Our species evolved to perpetuate itself in a very different environment from the one we find ourselves in now. We are clearly far better off as individuals: lives are a good deal less nasty, brutish, and short than was the case for our distant ancestors. Technological progress has conquered a sizable slice of the death and disease of childhood and early adult life, to a degree varying by the wealth of any given region of the world. The worst half of infectious disease is controlled, but chronic age-related diseases remain poorly managed, and the incidence of these diseases rises inexorably as people live longer due to continued incremental improvements in medicine – but also as people become sedentary and overweight, the evolved human response to technologies of transport and abundant calories.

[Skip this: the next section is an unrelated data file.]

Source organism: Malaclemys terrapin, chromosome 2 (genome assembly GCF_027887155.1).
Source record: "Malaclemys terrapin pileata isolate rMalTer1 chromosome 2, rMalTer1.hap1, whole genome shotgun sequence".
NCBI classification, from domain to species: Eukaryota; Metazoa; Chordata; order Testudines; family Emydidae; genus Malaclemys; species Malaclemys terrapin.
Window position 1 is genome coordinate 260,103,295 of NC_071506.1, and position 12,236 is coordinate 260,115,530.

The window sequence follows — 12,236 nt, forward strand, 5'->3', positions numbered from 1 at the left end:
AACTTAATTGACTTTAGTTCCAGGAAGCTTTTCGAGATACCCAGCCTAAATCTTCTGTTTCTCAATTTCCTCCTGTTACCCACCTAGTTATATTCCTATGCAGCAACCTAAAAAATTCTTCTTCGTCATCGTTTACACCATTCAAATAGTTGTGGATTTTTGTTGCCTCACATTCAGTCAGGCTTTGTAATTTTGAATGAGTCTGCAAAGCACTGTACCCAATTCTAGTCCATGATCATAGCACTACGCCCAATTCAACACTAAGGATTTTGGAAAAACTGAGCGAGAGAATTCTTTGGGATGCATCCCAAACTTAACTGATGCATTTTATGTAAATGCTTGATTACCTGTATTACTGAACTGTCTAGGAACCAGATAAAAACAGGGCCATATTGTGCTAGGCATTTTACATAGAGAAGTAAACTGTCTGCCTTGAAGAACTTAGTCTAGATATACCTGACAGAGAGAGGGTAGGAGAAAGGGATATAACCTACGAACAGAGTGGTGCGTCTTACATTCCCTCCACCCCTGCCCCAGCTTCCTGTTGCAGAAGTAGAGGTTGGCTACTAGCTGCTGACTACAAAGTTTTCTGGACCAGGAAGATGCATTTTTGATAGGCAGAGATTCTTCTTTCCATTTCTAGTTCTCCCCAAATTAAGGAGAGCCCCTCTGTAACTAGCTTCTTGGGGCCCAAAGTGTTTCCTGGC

We might ask to what degree this situation can be considered a mismatch between environment and evolved adaptation. Is widespread age-related disease a problem that emerges with technology and its consequences because that technology has arrived over a short time frame, and thus previously evolved characteristics and biochemical mechanisms are square pegs faced with a suddenly round hole? We might think of our need for exercise
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